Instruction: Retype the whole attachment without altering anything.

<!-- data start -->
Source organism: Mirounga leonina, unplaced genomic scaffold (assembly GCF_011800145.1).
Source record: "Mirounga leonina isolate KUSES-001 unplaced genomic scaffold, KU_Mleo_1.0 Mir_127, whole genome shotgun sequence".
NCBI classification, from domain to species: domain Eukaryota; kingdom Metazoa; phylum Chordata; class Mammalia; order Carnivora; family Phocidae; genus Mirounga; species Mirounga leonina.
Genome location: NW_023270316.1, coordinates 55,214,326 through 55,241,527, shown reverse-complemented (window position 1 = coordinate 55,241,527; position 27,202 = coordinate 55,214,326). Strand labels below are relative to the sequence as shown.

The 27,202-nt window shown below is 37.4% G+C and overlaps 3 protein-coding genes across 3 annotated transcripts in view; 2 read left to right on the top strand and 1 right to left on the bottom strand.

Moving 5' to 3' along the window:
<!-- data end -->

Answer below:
Source organism: Mirounga leonina, unplaced genomic scaffold (assembly GCF_011800145.1).
Source record: "Mirounga leonina isolate KUSES-001 unplaced genomic scaffold, KU_Mleo_1.0 Mir_127, whole genome shotgun sequence".
NCBI classification, from domain to species: domain Eukaryota; kingdom Metazoa; phylum Chordata; class Mammalia; order Carnivora; family Phocidae; genus Mirounga; species Mirounga leonina.
Genome location: NW_023270316.1, coordinates 55,214,326 through 55,241,527, shown reverse-complemented (window position 1 = coordinate 55,241,527; position 27,202 = coordinate 55,214,326). Strand labels below are relative to the sequence as shown.

The 27,202-nt window shown below is 37.4% G+C and overlaps 3 protein-coding genes across 3 annotated transcripts in view; 2 read left to right on the top strand and 1 right to left on the bottom strand.

Moving 5' to 3' along the window: